- Excess body weight causes extra stress on the discs in the lower back.
- People with physically demanding jobs have a greater risk of back problems. Repetitive lifting, pulling, pushing, bending sideways and twisting also may increase the risk of a herniated disc.
- Some people inherit a predisposition to developing a herniated disc.
Fortunately, the majority of herniated discs do not require surgery. However, a very small percentage of people with herniated, degenerated discs may experience symptomatic or severe and incapacitating low back pain, which significantly affects daily life.
The initial treatment for a herniated disc is usually conservative and nonsurgical. (A doctor may prescribe bed rest or advise the patient to maintain a low, painless activity level for a few days to several weeks. This helps the spinal nerve inflammation to decrease. Bed rest is not recommended)
A herniated disc frequently is treated with non steroidal anti-inflammatory medication if the pain is only mild to moderate. An epidural steroid injection may be performed utilizing a spinal needle under X-ray guidance to direct the medication to the exact level of the disc herniation.
Physical therapy may be recommended. Therapy may include pelvic traction, gentle massage, ice and heat therapy, ultrasound, electrical muscle stimulation and stretching exercises. Pain medication and muscle relaxants also may be beneficial in conjunction with physical therapy.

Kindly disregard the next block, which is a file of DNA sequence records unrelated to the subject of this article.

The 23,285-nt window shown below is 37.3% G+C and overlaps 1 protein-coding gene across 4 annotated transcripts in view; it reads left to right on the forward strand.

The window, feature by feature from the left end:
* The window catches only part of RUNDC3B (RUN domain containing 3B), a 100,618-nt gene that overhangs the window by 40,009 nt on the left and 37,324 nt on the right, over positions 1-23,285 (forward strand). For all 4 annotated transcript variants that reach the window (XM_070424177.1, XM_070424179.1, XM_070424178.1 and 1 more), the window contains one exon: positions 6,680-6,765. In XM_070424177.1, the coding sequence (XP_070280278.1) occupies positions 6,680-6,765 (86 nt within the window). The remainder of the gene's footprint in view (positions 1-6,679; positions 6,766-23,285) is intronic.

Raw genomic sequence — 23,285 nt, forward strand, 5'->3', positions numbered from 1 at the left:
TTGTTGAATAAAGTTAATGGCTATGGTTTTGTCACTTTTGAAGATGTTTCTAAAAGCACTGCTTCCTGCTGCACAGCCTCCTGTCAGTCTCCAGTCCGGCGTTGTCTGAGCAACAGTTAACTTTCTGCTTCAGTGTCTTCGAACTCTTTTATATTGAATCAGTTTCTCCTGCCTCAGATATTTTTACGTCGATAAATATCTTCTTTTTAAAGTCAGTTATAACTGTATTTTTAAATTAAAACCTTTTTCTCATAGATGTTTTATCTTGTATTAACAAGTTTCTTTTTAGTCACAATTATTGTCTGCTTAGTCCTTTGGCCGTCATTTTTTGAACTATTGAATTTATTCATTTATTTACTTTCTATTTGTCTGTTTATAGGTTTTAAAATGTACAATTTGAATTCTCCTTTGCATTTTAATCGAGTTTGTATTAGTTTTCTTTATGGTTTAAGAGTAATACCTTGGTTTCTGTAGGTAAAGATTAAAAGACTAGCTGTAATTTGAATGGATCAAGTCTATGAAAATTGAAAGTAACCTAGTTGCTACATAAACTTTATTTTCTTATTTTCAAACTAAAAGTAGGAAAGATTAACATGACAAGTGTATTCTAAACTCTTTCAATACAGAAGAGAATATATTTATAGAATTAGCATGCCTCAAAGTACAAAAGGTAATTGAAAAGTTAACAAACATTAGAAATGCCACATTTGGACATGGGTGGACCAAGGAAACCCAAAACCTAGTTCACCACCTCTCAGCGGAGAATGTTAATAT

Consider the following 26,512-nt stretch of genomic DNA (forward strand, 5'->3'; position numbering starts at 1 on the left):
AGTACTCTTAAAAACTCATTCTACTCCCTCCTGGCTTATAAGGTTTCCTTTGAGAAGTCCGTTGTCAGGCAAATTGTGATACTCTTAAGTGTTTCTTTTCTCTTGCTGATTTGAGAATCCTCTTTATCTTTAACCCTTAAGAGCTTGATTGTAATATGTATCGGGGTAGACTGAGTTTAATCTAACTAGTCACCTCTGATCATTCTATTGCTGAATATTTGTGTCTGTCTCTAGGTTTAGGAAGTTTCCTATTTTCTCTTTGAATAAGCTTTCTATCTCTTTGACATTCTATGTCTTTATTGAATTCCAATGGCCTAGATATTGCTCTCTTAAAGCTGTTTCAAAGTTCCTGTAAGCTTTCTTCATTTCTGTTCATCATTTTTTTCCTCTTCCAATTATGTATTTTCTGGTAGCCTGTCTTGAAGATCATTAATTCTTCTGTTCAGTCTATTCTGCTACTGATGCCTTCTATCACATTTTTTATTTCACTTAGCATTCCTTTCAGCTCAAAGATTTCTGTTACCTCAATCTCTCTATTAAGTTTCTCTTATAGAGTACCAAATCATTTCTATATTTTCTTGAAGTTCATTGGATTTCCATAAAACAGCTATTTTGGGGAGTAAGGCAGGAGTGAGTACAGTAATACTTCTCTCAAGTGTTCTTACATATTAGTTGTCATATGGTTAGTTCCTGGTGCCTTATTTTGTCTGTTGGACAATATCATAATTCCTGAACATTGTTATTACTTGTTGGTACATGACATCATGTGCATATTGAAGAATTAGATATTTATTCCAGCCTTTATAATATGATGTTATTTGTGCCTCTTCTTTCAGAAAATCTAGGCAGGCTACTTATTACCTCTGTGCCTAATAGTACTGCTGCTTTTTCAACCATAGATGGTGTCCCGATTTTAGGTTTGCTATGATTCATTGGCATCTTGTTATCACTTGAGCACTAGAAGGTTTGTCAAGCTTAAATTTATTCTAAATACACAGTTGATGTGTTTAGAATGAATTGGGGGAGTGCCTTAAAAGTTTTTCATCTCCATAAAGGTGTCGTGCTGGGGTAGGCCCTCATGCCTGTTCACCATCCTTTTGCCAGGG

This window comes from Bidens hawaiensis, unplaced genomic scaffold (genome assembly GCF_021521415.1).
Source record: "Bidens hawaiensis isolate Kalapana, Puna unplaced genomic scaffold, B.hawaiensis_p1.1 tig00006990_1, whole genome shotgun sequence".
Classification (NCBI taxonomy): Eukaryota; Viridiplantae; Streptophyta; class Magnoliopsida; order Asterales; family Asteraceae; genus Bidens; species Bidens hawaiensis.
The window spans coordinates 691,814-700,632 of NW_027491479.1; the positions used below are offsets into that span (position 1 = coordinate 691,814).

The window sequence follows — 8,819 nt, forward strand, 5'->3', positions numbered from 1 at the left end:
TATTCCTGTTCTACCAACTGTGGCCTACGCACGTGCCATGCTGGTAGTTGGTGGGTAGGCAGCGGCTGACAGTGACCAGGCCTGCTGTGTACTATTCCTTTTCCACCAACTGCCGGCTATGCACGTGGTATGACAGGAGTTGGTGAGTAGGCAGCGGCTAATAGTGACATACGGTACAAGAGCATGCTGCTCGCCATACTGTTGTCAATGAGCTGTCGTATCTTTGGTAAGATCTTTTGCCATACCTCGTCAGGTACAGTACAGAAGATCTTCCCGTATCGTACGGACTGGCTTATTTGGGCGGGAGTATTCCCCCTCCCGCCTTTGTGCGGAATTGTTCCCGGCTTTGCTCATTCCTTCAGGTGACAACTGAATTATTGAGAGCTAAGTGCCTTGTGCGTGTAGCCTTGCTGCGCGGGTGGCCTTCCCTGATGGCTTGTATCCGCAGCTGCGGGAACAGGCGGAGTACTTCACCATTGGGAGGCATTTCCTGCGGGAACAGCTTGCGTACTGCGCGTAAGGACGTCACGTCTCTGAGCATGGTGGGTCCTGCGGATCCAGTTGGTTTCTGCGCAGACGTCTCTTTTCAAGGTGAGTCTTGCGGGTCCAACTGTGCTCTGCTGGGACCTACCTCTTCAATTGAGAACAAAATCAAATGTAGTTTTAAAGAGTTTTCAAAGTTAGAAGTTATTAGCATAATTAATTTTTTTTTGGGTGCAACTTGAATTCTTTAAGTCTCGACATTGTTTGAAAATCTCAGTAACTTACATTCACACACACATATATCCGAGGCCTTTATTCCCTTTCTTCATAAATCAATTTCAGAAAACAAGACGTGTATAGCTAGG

Surgery may be recommended if conservative treatment options, such as physical therapy and medications, do not reduce or end the pain altogether.
The benefits of surgery always should be weighed carefully against its risks. Although a large percentage of patients with herniated discs report significant pain relief after surgery, there is no guarantee that surgery will help every individual.
A patient may be considered a candidate for spinal surgery if:
- Back and leg pain limits normal activity or impairs quality of life
- Progressive neurological deficits develop, such as leg weakness and/or numbness
- Loss of normal bowel and bladder functions
- Difficulty standing or walking
- Medication and physical therapy are ineffective
- The patient is in reasonably good health
Lumbar Spine Surgery :